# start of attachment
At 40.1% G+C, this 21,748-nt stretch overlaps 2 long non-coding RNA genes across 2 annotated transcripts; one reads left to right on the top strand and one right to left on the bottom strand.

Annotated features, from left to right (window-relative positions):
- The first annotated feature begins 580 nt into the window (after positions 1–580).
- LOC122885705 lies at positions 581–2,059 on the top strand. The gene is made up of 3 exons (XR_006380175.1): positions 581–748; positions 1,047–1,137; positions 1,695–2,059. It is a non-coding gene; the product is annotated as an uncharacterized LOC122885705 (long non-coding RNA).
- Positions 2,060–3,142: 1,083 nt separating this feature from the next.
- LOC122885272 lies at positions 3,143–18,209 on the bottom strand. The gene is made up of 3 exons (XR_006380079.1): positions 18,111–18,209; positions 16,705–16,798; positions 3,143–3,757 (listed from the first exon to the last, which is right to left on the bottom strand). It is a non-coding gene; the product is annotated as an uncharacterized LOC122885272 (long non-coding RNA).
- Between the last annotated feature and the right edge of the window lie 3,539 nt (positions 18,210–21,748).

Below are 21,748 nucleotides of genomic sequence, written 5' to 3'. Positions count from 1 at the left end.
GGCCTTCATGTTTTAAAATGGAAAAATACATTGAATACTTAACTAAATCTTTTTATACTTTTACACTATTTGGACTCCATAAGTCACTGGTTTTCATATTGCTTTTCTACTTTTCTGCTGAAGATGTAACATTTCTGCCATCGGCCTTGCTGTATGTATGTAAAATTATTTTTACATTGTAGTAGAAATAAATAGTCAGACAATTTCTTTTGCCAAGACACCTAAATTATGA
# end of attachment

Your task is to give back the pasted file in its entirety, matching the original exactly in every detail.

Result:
At 40.1% G+C, this 21,748-nt stretch overlaps 2 long non-coding RNA genes across 2 annotated transcripts; one reads left to right on the top strand and one right to left on the bottom strand.

Annotated features, from left to right (window-relative positions):
- The first annotated feature begins 580 nt into the window (after positions 1–580).
- LOC122885705 lies at positions 581–2,059 on the top strand. The gene is made up of 3 exons (XR_006380175.1): positions 581–748; positions 1,047–1,137; positions 1,695–2,059. It is a non-coding gene; the product is annotated as an uncharacterized LOC122885705 (long non-coding RNA).
- Positions 2,060–3,142: 1,083 nt separating this feature from the next.
- LOC122885272 lies at positions 3,143–18,209 on the bottom strand. The gene is made up of 3 exons (XR_006380079.1): positions 18,111–18,209; positions 16,705–16,798; positions 3,143–3,757 (listed from the first exon to the last, which is right to left on the bottom strand). It is a non-coding gene; the product is annotated as an uncharacterized LOC122885272 (long non-coding RNA).
- Between the last annotated feature and the right edge of the window lie 3,539 nt (positions 18,210–21,748).

Below are 21,748 nucleotides of genomic sequence, written 5' to 3'. Positions count from 1 at the left end.
GGCCTTCATGTTTTAAAATGGAAAAATACATTGAATACTTAACTAAATCTTTTTATACTTTTACACTATTTGGACTCCATAAGTCACTGGTTTTCATATTGCTTTTCTACTTTTCTGCTGAAGATGTAACATTTCTGCCATCGGCCTTGCTGTATGTATGTAAAATTATTTTTACATTGTAGTAGAAATAAATAGTCAGACAATTTCTTTTGCCAAGACACCTAAATTATGA